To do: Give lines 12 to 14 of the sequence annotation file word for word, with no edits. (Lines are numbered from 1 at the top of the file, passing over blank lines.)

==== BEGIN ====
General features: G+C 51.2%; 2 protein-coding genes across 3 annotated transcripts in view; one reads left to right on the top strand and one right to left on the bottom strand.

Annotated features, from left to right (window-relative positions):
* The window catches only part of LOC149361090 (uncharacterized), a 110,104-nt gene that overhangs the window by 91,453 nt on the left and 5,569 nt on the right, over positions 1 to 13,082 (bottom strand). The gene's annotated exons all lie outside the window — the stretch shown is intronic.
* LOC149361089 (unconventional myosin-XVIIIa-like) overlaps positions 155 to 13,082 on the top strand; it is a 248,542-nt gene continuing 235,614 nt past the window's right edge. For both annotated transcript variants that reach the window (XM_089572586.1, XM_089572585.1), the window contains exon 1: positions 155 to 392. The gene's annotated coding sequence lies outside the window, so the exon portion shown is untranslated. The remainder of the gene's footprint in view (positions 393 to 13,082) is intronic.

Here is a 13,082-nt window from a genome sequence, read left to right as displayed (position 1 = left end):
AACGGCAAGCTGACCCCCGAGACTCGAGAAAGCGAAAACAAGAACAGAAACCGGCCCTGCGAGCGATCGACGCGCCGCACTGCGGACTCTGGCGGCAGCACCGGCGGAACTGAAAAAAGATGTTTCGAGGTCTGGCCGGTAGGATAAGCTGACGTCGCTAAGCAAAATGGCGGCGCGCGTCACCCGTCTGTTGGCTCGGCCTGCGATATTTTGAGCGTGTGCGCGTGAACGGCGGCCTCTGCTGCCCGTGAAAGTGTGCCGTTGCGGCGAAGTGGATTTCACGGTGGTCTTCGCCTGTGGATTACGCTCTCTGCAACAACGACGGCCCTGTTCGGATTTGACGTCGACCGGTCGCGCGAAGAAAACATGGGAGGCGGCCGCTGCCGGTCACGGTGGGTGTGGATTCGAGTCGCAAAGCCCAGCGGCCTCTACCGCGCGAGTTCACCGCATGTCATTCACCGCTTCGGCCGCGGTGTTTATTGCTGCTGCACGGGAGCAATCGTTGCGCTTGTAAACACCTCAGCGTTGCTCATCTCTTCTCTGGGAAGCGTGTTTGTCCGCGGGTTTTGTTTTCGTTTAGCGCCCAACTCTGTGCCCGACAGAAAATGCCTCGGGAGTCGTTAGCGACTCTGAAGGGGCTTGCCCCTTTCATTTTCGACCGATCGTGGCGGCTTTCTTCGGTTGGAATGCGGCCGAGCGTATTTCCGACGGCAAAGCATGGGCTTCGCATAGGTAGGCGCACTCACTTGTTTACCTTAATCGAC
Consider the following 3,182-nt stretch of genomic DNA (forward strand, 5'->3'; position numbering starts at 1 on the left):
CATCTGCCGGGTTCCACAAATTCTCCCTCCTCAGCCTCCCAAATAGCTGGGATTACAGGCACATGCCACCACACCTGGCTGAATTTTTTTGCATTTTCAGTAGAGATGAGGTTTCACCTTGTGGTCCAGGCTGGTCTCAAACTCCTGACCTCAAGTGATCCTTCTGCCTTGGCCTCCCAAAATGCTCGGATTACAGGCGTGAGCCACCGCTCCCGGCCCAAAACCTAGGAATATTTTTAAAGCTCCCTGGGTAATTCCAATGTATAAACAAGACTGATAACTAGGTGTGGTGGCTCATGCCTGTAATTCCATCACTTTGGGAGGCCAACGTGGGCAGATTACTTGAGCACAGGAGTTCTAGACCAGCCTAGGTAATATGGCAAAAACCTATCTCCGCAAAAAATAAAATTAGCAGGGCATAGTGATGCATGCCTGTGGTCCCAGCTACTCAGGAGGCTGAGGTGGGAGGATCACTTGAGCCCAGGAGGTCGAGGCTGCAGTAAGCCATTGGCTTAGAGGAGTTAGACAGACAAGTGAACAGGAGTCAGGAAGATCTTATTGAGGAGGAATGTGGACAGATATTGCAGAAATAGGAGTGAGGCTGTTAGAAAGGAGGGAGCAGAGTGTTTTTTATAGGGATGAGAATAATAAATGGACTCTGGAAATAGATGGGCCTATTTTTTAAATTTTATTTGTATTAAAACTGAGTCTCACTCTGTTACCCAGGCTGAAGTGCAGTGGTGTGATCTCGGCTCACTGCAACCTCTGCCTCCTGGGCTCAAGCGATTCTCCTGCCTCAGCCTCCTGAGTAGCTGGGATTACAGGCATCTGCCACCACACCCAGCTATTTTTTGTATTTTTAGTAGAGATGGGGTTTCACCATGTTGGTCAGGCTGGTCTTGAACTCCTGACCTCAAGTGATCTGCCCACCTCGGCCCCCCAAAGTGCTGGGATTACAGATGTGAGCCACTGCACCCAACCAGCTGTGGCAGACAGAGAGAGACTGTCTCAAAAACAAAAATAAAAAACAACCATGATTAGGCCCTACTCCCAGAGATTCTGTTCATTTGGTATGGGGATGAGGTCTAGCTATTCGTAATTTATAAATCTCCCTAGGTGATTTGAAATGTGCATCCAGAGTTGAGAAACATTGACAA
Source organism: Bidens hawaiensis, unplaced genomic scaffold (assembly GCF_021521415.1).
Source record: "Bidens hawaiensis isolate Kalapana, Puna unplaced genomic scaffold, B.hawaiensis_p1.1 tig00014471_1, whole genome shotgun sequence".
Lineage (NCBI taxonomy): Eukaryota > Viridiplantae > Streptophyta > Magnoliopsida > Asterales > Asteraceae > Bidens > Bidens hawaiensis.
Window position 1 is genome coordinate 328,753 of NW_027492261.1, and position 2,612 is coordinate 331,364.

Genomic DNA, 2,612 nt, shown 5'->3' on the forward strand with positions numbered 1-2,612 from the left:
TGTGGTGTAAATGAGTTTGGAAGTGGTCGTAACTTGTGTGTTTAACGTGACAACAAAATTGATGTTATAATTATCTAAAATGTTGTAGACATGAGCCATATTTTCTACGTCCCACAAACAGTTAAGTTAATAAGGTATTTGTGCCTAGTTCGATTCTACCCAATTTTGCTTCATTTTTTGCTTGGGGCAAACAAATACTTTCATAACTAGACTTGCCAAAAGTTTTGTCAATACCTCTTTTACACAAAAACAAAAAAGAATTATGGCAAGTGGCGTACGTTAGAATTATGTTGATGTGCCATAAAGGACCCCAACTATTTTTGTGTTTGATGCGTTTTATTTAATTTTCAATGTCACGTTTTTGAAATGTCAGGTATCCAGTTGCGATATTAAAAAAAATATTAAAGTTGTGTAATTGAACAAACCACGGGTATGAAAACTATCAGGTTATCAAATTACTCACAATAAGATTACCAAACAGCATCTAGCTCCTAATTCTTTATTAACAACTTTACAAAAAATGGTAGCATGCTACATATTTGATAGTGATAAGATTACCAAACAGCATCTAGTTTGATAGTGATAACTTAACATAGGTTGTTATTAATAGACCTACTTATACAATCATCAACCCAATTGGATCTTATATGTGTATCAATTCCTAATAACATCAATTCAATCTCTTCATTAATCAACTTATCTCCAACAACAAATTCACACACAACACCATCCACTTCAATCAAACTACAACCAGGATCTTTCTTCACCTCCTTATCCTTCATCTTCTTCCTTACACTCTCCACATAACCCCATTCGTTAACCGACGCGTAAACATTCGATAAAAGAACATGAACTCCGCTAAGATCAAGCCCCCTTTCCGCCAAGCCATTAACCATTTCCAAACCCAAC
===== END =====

Window position 1 is genome coordinate 328,753 of NW_027492261.1, and position 2,612 is coordinate 331,364.

Genomic DNA, 2,612 nt, shown 5'->3' on the forward strand with positions numbered 1-2,612 from the left:
TGTGGTGTAAATGAGTTTGGAAGTGGTCGTAACTTGTGTGTTTAACGTGACAACAAAATTGATGTTATAATTATCTAAAATGTTGTAGACATGAGCCATATTTTCTACGTCCCACAAACAGTTAAGTTAATAAGGTATTTGTGCCTAGTTCGATTCTACCCAATTTTGCTTCATTTTTTGCTTGGGGCAAACAAATACTTTCATAACTAGACTTGCCAAAAGTTTTGTCAATACCTCTTTTACACAAAAACAAAAAAGAATTATGGCAAGTGGCGTACGTTAGAATTATGTTGATGTGCCATAAAGGACCCCAACTATTTTTGTGTTTGATGCGTTTTATTTAATTTTCAATGTCACGTTTTTGAAATGTCAGGTATCCAGTTGCGATATTAAAAAAAATATTAAAGTTGTGTAATTGAACAAACCACGGGTATGAAAACTATCAGGTTATCAAATTACTCACAATAAGATTACCAAACAGCATCTAGCTCCTAATTCTTTATTAACAACTTTACAAAAAATGGTAGCATGCTACATATTTGATAGTGATAAGATTACCAAACAGCATCTAGTTTGATAGTGATAACTTAACATAGGTTGTTATTAATAGACCTACTTATACAATCATCAACCCAATTGGATCTTATATGTGTATCAATTCCTAATAACATCAATTCAATCTCTTCATTAATCAACTTATCTCCAACAACAAATTCACACACAACACCATCCACTTCAATCAAACTACAACCAGGATCTTTCTTCACCTCCTTATCCTTCATCTTCTTCCTTACACTCTCCACATAACCCCATTCGTTAACCGACGCGTAAACATTCGATAAAAGAACATGAACTCCGCTAAGATCAAGCCCCCTTTCCGCCAAGCCATTAACCATTTCCAAACCCAAC